SHETLAND Islands Council’s former culture spokesman failed to suspend charges for music instrument tuition in schools pending a full review of the service on Thursday.
Councillor Rick Nickerson’s move was defeated by the casting vote of services committee chairman Gussie Angus.
The committee heard on Thursday that charges introduced in August would save the council just £49,000 in the current financial year rather than the £130,000 anticipated.
Mr Nickerson said the scheme had been “vastly unpopular”, “inefficient” and had not delivered the savings it promised.
Charges were introduced in May last year amid huge protests from parents and young people supported by a petition with 6,000 signatures, handed in by famous fiddler Aly Bain.
On Thursday education officials asked to continue the scheme and employ a part time music tuition administrator to help make better use of the available resources.
Of the 750 lessons available for learning an instrument, 108 were currently vacant. Shetland has almost 3,700 pupils, but far more music teachers per pupil than other authorities.
Head of schools Helen Budge said she only knew of about 10 families who had decided not to continue with instrument lessons because of the £140 per year fees.
Mr Nickerson said one family with four children could only afford to pay for two of their kids. “That’s not equality but discrimination,” he said.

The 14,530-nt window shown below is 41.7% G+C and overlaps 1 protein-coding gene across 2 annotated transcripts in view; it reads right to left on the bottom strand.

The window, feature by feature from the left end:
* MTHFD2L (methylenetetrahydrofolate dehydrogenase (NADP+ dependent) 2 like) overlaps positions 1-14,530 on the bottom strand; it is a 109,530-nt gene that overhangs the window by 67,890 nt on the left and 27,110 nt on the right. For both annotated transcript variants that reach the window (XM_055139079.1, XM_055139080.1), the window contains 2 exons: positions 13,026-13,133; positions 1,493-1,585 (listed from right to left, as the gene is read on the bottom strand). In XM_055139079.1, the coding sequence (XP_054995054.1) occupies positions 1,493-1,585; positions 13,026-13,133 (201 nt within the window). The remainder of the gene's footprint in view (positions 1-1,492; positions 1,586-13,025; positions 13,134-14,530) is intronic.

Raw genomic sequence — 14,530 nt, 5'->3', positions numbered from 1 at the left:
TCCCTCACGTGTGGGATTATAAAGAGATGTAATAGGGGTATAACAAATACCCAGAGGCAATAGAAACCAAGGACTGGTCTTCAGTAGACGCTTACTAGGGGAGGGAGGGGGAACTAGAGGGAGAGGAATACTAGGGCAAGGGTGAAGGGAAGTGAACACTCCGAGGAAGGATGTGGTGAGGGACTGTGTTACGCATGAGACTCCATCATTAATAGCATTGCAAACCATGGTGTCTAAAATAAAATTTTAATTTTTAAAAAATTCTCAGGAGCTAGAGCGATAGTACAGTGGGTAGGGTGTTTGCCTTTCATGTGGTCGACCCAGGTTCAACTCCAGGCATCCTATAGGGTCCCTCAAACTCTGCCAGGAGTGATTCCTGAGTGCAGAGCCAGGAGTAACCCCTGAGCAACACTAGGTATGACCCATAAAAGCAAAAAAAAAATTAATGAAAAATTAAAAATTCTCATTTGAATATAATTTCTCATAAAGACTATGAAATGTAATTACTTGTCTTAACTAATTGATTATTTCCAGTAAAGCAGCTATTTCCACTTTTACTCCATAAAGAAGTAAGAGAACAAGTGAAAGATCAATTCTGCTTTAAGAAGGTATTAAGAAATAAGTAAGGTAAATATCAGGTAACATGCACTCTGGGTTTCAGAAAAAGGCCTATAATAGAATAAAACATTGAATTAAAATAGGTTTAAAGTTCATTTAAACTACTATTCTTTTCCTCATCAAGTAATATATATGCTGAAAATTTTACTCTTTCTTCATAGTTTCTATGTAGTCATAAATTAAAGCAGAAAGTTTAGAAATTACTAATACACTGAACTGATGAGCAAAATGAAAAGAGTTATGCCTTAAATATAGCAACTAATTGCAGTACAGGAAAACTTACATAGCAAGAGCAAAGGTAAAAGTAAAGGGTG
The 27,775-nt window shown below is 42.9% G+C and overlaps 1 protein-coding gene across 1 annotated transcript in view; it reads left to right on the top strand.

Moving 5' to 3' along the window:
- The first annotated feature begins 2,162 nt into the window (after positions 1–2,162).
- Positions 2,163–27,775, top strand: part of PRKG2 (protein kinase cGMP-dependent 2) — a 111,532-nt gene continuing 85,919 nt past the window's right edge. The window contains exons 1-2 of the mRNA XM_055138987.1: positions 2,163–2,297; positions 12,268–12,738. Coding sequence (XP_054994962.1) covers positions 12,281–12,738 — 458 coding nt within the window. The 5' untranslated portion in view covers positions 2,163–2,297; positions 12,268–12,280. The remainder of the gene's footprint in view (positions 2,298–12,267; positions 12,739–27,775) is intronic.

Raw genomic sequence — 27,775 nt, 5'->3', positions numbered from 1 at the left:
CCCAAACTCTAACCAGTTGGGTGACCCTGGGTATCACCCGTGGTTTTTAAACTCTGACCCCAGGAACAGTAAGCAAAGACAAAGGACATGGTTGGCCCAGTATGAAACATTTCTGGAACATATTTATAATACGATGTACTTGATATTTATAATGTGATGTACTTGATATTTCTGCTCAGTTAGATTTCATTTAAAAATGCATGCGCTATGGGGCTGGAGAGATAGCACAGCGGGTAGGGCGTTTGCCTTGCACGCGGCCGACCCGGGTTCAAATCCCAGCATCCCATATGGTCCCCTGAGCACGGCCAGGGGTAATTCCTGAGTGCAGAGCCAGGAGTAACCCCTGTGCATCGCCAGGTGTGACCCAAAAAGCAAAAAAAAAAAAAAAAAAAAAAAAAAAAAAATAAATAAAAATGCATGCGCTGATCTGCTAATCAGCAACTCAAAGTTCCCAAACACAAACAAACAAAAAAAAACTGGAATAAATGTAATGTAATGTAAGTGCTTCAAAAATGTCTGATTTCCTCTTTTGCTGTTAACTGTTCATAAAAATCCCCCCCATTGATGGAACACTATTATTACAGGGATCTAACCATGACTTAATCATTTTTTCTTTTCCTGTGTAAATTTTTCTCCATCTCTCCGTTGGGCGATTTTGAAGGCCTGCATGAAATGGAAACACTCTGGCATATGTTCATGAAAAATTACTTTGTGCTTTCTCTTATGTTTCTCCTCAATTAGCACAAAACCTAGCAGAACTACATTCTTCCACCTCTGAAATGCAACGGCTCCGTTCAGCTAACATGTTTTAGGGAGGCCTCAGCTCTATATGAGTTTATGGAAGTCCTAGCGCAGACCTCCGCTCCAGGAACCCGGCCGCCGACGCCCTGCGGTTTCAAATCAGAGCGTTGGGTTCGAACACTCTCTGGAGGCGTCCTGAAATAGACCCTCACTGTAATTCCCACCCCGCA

Councillor Jonathan Wills argued the charges were not the main issue as islanders understood the reasons why the council had to save money.
Parents and teachers were more concerned with the very brief teaching periods of 25 minutes, and the instructors’ long travelling times between schools.
Education spokesman Bill Manson urged councillors to stick to the charging regime as it was better to have saved £49,000 than to lose it again. “It would be a bad message to write off the savings we have already made,” he said.
He also moved to restrict the employment of a part time administrator to six months initially.
Referring to the musical talent in the community, committee chairman Gussie Angus said: “We all have to remember that whatever the shortcoming of this service is, the output is excellent.”
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